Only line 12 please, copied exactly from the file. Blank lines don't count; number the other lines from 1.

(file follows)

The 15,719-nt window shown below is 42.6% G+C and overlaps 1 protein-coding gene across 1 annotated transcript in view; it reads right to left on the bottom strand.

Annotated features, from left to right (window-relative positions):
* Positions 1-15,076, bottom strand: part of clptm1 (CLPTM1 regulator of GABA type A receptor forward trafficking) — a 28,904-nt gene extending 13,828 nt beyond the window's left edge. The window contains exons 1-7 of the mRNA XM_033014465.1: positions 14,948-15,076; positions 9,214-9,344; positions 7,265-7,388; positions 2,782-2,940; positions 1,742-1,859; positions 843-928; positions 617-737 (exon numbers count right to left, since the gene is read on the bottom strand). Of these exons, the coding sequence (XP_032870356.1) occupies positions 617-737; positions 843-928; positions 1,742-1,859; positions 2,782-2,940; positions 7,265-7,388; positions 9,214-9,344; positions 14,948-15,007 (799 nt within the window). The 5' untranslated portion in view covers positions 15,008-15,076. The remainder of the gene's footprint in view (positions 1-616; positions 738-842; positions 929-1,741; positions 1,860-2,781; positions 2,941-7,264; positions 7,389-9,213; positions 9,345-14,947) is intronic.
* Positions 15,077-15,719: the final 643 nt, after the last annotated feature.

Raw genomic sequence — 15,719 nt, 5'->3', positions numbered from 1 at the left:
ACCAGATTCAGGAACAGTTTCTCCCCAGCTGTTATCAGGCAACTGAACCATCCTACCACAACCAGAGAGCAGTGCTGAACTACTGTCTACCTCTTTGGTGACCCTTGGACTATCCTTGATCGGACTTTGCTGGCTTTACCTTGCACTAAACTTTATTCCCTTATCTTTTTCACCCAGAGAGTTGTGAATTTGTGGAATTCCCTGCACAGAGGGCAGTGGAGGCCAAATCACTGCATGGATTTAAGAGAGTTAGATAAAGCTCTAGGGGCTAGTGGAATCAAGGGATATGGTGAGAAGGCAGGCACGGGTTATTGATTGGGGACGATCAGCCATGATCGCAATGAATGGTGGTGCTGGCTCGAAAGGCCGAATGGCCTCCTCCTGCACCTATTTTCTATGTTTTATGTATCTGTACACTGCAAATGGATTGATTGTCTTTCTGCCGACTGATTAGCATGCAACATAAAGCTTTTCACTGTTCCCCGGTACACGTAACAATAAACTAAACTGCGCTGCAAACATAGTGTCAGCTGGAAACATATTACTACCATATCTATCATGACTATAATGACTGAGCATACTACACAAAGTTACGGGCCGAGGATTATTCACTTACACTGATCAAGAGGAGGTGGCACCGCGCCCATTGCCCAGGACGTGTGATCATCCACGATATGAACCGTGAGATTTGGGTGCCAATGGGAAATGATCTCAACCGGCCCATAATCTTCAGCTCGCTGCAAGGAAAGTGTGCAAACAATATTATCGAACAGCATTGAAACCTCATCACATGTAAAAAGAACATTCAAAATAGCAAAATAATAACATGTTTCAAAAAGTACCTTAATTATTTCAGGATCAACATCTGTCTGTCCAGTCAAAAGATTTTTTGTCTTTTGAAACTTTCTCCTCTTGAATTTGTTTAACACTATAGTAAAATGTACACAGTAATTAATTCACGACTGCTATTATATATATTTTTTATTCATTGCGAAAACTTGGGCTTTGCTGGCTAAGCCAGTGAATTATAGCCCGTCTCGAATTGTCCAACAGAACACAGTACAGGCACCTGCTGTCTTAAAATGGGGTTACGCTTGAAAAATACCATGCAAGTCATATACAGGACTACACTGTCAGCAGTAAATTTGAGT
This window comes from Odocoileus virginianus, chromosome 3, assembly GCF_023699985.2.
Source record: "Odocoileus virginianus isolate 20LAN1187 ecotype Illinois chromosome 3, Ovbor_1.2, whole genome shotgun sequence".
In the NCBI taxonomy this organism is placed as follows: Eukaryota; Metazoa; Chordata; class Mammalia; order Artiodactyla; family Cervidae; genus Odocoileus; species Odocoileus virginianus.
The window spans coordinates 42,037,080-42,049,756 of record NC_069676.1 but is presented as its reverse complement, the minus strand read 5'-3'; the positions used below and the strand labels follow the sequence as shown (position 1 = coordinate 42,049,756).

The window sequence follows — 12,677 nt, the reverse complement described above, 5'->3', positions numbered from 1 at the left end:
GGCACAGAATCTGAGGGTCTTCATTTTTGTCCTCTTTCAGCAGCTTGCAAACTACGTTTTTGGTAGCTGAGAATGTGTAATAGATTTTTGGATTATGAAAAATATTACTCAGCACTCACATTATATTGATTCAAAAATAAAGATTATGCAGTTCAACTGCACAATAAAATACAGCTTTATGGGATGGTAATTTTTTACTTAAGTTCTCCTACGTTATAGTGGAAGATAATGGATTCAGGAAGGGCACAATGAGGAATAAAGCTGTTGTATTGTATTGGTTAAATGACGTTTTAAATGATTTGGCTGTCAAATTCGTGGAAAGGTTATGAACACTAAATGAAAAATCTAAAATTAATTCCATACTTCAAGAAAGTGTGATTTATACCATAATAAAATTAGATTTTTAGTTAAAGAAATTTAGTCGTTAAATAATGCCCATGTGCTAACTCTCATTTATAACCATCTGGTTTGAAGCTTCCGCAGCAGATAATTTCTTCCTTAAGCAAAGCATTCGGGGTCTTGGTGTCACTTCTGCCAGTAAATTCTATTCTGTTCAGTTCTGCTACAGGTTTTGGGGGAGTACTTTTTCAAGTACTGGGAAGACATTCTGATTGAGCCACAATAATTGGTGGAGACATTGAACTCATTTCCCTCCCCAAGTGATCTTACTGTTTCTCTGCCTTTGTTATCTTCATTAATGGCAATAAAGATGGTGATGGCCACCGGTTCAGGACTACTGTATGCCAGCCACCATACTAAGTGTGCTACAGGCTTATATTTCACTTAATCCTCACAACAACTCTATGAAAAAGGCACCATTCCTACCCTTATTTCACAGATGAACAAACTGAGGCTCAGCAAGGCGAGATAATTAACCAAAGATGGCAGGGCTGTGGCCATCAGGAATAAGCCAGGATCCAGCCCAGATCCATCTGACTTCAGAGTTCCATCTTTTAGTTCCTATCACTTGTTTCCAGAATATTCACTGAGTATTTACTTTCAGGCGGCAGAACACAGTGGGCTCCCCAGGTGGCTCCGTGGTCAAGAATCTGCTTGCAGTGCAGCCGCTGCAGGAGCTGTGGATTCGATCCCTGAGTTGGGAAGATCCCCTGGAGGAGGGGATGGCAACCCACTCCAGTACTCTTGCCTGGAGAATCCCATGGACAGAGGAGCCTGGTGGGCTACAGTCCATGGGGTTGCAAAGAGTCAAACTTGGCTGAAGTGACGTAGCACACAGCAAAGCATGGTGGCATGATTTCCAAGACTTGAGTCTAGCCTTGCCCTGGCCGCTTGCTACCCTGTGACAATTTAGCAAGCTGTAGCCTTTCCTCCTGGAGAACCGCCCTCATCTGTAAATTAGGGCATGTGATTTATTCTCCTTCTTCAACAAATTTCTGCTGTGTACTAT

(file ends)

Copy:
GGCACAGAATCTGAGGGTCTTCATTTTTGTCCTCTTTCAGCAGCTTGCAAACTACGTTTTTGGTAGCTGAGAATGTGTAATAGATTTTTGGATTATGAAAAATATTACTCAGCACTCACATTATATTGATTCAAAAATAAAGATTATGCAGTTCAACTGCACAATAAAATACAGCTTTATGGGATGGTAATTTTTTACTTAAGTTCTCCTACGTTATAGTGGAAGATAATGGATTCAGGAAGGGCACAATGAGGAATAAAGCTGTTGTATTGTATTGGTTAAATGACGTTTTAAATGATTTGGCTGTCAAATTCGTGGAAAGGTTATGAACACTAAATGAAAAATCTAAAATTAATTCCATACTTCAAGAAAGTGTGATTTATACCATAATAAAATTAGATTTTTAGTTAAAGAAATTTAGTCGTTAAATAATGCCCATGTGCTAACTCTCATTTATAACCATCTGGTTTGAAGCTTCCGCAGCAGATAATTTCTTCCTTAAGCAAAGCATTCGGGGTCTTGGTGTCACTTCTGCCAGTAAATTCTATTCTGTTCAGTTCTGCTACAGGTTTTGGGGGAGTACTTTTTCAAGTACTGGGAAGACATTCTGATTGAGCCACAATAATTGGTGGAGACATTGAACTCATTTCCCTCCCCAAGTGATCTTACTGTTTCTCTGCCTTTGTTATCTTCATTAATGGCAATAAAGATGGTGATGGCCACCGGTTCAGGACTACTGTATGCCAGCCACCATACTAAGTGTGCTACAGGCTTATATTTCACTTAATCCTCACAACAACTCTATGAAAAAGGCACCATTCCTACCCTTATTTCACAGATGAACAAACTGAGGCTCAGCAAGGCGAGATAATTAACCAAAGATGGCAGGGCTGTGGCCATCAGGAATAAGCCAGGATCCAGCCCAGATCCATCTGACTTCAGAGTTCCATCTTTTAGTTCCTATCACTTGTTTCCAGAATATTCACTGAGTATTTACTTTCAGGCGGCAGAACACAGTGGGCTCCCCAGGTGGCTCCGTGGTCAAGAATCTGCTTGCAGTGCAGCCGCTGCAGGAGCTGTGGATTCGATCCCTGAGTTGGGAAGATCCCCTGGAGGAGGGGATGGCAACCCACTCCAGTACTCTTGCCTGGAGAATCCCATGGACAGAGGAGCCTGGTGGGCTACAGTCCATGGGGTTGCAAAGAGTCAAACTTGGCTGAAGTGACGTAGCACACAGCAAAGCATGGTGGCATGATTTCCAAGACTTGAGTCTAGCCTTGCCCTGGCCGCTTGCTACCCTGTGACAATTTAGCAAGCTGTAGCCTTTCCTCCTGGAGAACCGCCCTCATCTGTAAATTAGGGCATGTGATTTATTCTCCTTCTTCAACAAATTTCTGCTGTGTACTAT